Introduction to Probability, Ch#1 notes

A probabilistic model is a mathematical description of an uncertain situation. Every probabilistic model involves an underlying process, called the experiment, that will produce exactly one out of several possible (mutually exclusive)outcomes. The set of *all* possible outcomes is called the sample space of the experiment, and is denoted by $\Omega$. A subset of the sample space, a collection of possible outcomes, is called an event.

The probability law assigns to any event A, a nonnegative P(A)(called the probability of A) that encodes our knowledge or belief about the collective "likelihood" of the elements of A. The probability law *must* satisfy following probability axioms

Nonnegativity: P(A) $\geq$ 0, for every event A.

Additivity: If A and B are two disjoint events, then the probability of their union satisfies, $P(A \cup B)$ = P(A) + P(B) . It can be generalized to any number of disjoint events.

Normalization: P($\Omega$) = 1

-- Conditional Probability --

The conditional probability of an even A, given an event B with P(B) > 0, is defined by P(A|B) = $\frac{P(A \cap B)}{P(B)}$ and specifies a new (conditional) probability law on the same sample space $\Omega$. And, All the probability axioms remain valid on the conditional probability law.

Multiplication Rule:

Assuming that all of the conditioning events have positive probability, we have

P($\cap_{i = 1}^{n} A_i$) = $P(A_1)P(A_2|A_1)P(A_3|A_1 \cap A_2)...P(A_n|\cap_{i = 1}^{n-1} A_i)$

Total Probability Theorem:

Let $A_1, A_2, ..., A_n$ be disjoint events that form a partition of the sample space and assume that probability of all these events is greater than 0. Then, for any event B, we have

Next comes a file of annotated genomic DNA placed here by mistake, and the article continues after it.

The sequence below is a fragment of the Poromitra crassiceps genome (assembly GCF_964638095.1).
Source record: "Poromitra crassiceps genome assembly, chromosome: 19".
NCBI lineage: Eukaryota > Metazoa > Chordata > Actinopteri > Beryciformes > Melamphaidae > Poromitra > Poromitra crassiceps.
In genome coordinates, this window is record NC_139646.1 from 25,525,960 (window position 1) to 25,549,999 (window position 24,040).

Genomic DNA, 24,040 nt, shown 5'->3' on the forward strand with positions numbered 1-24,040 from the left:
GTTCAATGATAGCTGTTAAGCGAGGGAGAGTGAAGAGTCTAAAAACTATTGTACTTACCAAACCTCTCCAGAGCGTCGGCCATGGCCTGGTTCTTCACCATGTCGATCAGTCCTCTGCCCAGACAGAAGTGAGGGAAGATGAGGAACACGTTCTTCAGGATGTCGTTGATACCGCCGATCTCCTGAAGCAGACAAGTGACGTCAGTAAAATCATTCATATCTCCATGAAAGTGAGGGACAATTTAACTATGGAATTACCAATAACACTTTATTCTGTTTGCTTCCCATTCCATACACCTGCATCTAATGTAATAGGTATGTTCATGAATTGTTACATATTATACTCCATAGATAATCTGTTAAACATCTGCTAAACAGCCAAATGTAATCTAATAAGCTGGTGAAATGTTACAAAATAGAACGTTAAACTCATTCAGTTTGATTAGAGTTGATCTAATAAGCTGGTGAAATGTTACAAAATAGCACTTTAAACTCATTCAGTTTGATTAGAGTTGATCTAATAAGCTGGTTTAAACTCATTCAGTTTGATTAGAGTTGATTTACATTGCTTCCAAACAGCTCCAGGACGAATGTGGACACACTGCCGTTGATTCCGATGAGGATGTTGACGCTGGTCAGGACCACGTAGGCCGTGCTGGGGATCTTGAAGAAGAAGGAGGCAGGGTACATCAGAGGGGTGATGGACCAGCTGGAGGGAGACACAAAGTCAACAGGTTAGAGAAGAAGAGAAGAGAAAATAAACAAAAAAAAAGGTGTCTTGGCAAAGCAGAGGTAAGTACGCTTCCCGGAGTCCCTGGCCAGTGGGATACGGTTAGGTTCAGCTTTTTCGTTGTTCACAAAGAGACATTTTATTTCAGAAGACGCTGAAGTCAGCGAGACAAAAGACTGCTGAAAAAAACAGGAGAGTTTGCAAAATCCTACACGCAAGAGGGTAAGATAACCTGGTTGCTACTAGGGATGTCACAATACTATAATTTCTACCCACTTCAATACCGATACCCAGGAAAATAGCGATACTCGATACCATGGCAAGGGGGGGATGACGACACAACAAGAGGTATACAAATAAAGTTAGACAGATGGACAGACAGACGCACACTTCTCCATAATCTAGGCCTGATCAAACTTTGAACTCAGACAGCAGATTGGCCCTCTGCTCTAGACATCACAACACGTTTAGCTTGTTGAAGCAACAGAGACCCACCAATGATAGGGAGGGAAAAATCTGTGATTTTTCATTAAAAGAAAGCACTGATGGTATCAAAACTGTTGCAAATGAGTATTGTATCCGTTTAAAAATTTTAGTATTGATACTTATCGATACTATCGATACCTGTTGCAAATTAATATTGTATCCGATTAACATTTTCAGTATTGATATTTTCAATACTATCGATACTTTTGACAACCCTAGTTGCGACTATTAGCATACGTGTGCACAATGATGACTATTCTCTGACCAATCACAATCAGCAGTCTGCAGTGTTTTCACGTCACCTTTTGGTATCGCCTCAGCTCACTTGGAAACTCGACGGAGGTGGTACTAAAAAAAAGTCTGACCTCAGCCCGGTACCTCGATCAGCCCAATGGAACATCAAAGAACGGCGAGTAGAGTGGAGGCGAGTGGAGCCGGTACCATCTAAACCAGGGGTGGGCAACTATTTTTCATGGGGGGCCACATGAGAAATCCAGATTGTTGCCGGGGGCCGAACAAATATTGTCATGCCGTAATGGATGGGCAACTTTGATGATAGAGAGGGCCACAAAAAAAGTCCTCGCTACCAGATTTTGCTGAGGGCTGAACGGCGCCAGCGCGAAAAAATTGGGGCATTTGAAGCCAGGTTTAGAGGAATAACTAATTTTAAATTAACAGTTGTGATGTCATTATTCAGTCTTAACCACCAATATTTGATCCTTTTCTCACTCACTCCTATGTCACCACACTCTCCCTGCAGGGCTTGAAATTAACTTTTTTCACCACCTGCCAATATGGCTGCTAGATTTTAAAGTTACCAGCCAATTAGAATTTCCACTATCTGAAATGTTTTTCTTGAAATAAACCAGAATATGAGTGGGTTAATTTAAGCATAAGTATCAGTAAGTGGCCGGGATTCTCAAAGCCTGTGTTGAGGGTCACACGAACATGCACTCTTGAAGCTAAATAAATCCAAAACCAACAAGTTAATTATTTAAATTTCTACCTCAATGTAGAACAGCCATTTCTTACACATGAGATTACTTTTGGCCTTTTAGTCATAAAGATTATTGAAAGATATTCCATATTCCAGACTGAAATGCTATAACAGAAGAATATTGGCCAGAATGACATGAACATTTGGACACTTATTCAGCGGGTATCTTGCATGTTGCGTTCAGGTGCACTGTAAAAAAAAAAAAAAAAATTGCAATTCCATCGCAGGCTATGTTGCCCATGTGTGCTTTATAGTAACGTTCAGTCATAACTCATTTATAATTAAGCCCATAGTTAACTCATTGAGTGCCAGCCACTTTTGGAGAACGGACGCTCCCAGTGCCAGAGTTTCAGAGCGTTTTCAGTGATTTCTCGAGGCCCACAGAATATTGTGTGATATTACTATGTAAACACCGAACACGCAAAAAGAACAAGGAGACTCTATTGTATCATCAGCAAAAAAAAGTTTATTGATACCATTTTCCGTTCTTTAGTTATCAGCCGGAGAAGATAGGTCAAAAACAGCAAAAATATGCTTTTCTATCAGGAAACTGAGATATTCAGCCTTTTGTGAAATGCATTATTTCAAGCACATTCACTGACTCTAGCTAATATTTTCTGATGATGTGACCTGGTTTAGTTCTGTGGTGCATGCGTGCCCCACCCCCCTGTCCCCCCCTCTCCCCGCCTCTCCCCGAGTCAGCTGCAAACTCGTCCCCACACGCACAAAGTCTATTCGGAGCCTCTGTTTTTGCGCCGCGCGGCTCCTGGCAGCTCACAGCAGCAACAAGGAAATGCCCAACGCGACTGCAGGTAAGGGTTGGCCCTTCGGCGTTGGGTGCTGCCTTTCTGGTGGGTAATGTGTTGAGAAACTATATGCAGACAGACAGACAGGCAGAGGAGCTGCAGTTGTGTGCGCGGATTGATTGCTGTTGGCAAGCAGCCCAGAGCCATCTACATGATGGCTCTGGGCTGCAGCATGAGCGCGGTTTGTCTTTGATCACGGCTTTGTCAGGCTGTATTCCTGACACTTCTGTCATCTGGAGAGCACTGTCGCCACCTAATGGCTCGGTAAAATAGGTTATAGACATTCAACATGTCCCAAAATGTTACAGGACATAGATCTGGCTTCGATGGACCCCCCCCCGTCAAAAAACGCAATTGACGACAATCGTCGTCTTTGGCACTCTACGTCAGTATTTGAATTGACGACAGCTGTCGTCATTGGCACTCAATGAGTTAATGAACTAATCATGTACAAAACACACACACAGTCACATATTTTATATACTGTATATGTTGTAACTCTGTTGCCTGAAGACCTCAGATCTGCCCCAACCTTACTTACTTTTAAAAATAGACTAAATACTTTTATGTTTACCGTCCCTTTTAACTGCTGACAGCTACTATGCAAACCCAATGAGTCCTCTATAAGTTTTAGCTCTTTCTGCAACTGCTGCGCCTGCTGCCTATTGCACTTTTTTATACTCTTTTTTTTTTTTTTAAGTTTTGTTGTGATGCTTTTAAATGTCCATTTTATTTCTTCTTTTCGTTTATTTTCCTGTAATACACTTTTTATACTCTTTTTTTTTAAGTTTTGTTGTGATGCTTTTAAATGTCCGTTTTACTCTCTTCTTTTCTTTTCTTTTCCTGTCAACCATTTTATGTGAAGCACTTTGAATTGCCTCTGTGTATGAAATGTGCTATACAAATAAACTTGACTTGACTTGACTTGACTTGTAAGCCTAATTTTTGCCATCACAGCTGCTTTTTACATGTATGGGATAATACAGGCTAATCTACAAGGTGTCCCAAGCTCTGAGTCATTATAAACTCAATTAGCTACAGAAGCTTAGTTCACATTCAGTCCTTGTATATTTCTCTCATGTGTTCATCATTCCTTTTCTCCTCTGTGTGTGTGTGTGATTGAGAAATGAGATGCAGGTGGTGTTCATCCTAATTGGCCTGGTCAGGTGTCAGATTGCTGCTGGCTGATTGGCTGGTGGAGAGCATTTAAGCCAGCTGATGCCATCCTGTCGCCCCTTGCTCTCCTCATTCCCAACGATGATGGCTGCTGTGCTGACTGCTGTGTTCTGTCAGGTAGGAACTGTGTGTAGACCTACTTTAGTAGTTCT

P(B) = $P(A_1)P(B|A_1)$ + $P(A_2)P(B|A_2)$ + ... + $P(A_n)P(B|A_n)$

Bayes' Rule:

Let $A_1, A_2, ..., A_n$ be disjoint events that form a partition of the sample space and assume that probability of all these events is greater than 0. Then, for any even B such that P(B) > 0, we have

$P(A_i|B)$ = $\frac{P(A_i)P(B|A_i)}{\sum_{i = 1}^{n}P(A_i)P(B|A_i)}$

-- Independence: --

Two evens A and B are independent if and only if, $P(A \cap B)$ = P(A)P(B). This can be generalized to any number of elements.

Also, as a consequence P(A|B) = P(A), provided P(B) > 0

Conditional Independence:

Two events A and B are said to be conditionally independent given another event C with P(C) > 0, if

$P(A \cap B| C)$ = P(A|C)P(B|C).

And, if in addition $P(B \cap C)$ > 0, then conditional independence is equivalent to the condition

P(A |$B \cap C$) = P(A|C)

Note that, independence does not imply conditional independence and viceversa

## Thursday, September 16, 2010

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